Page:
Cooperation in the Arctic
The door to international cooperation has not been slammed completely shut, even if the space devoted to threat perceptions has grown in the new Arctic Strategy. The sometimes contradictory interests – such as defending national sovereignty versus internationalisation of the sea route – are reflected in an ambivalent stance that contains both confrontational and cooperation-seeking elements, emphasising political competition or practical cooperation depending on the situation.
The new Arctic Strategy contains a separate section on international cooperation, where foreign investment plays a central role. Here, Moscow is principally interested in technologies for and investment in the energy sector – which fall under Western sanctions. Western firms could cooperate in infrastructure projects and in tackling environmental problems.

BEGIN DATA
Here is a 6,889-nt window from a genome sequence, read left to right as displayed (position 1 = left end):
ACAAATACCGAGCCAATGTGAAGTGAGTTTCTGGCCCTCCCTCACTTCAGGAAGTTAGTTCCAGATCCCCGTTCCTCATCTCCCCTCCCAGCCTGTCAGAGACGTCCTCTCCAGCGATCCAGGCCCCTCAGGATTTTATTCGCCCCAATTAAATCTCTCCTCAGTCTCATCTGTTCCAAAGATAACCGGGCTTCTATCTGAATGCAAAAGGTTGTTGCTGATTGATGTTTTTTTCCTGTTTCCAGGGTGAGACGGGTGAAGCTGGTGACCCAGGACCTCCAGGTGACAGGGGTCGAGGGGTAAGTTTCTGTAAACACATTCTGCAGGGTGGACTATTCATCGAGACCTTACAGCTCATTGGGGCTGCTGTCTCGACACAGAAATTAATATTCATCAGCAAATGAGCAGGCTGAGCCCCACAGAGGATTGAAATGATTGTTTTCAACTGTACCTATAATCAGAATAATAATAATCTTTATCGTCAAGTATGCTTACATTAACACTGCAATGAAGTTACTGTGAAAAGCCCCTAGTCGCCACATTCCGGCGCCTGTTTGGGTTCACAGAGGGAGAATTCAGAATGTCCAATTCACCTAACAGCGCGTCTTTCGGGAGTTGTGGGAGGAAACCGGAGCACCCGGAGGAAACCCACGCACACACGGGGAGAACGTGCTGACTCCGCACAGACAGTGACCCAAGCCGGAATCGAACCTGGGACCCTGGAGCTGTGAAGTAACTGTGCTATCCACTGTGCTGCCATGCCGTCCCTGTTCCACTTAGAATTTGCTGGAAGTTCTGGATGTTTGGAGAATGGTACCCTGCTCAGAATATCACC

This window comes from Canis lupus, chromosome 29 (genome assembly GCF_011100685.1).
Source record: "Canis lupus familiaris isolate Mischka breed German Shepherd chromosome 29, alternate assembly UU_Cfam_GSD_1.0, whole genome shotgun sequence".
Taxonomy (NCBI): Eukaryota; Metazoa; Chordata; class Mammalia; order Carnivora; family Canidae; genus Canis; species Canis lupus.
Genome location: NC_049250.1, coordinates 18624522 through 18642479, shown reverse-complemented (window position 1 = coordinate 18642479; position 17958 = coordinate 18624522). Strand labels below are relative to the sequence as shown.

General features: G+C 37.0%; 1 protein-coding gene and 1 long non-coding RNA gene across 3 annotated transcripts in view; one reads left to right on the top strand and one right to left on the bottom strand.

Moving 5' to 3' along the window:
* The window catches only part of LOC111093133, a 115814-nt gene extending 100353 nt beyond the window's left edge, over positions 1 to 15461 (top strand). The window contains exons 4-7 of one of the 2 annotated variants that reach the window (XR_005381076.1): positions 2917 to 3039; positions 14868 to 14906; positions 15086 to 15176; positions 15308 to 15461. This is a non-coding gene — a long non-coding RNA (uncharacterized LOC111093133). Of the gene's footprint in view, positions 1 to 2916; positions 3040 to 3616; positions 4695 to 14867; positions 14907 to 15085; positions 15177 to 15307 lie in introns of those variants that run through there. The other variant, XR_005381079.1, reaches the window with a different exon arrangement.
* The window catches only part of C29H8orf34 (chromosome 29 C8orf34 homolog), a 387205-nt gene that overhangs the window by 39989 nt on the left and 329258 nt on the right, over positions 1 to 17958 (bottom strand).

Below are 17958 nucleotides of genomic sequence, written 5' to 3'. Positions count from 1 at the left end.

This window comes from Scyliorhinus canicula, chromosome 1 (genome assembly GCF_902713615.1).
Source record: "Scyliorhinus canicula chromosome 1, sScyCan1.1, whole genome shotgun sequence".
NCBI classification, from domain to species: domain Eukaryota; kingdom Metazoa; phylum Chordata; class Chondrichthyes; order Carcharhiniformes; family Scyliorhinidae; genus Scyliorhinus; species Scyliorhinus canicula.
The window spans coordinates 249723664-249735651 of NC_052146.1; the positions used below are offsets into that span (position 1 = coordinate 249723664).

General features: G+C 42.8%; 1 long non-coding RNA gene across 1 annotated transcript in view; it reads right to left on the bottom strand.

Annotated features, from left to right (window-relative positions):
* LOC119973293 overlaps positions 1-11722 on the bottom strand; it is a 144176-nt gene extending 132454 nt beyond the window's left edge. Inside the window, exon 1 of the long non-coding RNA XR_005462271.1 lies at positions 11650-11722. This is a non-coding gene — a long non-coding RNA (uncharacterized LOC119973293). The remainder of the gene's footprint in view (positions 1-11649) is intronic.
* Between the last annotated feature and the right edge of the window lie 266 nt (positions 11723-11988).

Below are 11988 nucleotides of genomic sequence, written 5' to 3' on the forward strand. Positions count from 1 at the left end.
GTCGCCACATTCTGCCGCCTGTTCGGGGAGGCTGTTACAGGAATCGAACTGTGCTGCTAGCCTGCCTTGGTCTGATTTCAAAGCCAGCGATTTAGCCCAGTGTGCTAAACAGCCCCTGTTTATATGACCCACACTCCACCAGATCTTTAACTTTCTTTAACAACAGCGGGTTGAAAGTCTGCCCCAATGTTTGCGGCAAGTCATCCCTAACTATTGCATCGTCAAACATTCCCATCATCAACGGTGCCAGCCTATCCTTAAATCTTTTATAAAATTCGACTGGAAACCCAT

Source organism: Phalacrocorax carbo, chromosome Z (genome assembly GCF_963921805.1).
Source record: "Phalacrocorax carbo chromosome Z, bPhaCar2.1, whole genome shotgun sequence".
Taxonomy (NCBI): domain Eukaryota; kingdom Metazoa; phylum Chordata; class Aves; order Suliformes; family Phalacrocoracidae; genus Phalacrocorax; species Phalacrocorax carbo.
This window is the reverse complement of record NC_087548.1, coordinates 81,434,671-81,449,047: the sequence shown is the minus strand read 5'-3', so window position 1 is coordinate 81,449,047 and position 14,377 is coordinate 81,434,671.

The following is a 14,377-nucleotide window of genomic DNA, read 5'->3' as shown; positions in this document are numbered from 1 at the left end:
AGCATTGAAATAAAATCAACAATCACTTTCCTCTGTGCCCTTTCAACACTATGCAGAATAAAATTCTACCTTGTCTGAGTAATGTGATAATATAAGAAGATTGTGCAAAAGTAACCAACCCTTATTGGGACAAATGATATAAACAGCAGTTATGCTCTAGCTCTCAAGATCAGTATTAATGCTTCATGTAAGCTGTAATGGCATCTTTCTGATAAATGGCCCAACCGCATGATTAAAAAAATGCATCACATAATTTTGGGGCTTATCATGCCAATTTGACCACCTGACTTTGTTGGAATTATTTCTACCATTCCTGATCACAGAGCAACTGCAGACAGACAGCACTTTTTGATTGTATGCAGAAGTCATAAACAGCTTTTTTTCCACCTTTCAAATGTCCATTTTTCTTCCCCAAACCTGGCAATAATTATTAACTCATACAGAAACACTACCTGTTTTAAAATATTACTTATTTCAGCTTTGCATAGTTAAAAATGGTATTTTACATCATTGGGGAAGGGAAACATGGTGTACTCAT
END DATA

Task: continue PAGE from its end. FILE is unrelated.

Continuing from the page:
German-Russian cooperation in the natural sciences is less problematic for the Kremlin and remains successful. The new Arctic Strategy proposes developing a comprehensive plan for joint international research on ecosystems and the effects of climate change. One example of successful German-Russian cooperation is the international Multidisciplinary drifting Observatory for the Study of Arctic Climate (MOSAiC), which would not have been possible without Russia’s experience and support.
Dr. Janis Kluge is Senior Associate in the Eastern Europe and Eurasia Division.
Dr. Michael Paul is Senior Fellow in the International Security Division.
© Stiftung Wissenschaft und Politik, 2020
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Translation by Meredith Dale
(English version of SWP‑Aktuell 89/2020)